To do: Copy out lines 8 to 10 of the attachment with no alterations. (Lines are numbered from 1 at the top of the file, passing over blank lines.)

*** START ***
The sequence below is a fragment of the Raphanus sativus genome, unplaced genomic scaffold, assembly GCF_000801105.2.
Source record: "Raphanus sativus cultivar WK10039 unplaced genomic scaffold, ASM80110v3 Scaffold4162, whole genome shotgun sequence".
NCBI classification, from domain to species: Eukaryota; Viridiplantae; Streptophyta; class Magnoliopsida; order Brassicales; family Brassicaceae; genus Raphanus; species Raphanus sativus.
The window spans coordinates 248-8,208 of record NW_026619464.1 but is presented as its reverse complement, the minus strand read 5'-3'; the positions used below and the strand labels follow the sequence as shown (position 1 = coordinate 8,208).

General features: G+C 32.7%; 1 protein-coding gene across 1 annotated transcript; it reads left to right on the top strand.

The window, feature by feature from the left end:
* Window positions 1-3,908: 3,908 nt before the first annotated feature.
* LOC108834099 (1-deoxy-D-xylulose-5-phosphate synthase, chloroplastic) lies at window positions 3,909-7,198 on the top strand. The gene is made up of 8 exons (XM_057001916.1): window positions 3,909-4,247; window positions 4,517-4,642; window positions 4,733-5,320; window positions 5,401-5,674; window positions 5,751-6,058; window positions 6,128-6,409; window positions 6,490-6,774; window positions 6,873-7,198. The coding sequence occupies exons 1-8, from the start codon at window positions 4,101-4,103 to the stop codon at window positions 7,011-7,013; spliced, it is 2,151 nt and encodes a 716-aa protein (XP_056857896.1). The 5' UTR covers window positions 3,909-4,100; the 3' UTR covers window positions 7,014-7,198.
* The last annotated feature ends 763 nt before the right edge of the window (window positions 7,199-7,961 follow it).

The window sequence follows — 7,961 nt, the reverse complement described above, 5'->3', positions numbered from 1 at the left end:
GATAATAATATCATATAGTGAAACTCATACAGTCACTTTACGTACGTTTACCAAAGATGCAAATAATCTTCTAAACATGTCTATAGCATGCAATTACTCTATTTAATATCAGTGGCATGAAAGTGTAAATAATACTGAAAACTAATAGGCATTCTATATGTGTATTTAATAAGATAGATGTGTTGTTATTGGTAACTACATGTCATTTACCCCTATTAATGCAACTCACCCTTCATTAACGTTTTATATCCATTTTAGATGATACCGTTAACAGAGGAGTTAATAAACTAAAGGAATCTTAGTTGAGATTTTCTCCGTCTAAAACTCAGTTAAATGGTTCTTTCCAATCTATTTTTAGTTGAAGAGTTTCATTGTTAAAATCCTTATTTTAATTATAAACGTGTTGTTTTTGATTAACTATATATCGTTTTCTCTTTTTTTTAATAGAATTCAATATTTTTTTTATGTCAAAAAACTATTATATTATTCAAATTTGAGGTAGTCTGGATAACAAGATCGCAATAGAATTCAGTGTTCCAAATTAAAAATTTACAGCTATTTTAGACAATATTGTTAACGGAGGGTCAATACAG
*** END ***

* LOC108834099 (1-deoxy-D-xylulose-5-phosphate synthase, chloroplastic) lies at window positions 3,909-7,198 on the top strand. The gene is made up of 8 exons (XM_057001916.1): window positions 3,909-4,247; window positions 4,517-4,642; window positions 4,733-5,320; window positions 5,401-5,674; window positions 5,751-6,058; window positions 6,128-6,409; window positions 6,490-6,774; window positions 6,873-7,198. The coding sequence occupies exons 1-8, from the start codon at window positions 4,101-4,103 to the stop codon at window positions 7,011-7,013; spliced, it is 2,151 nt and encodes a 716-aa protein (XP_056857896.1). The 5' UTR covers window positions 3,909-4,100; the 3' UTR covers window positions 7,014-7,198.
* The last annotated feature ends 763 nt before the right edge of the window (window positions 7,199-7,961 follow it).

The window sequence follows — 7,961 nt, the reverse complement described above, 5'->3', positions numbered from 1 at the left end: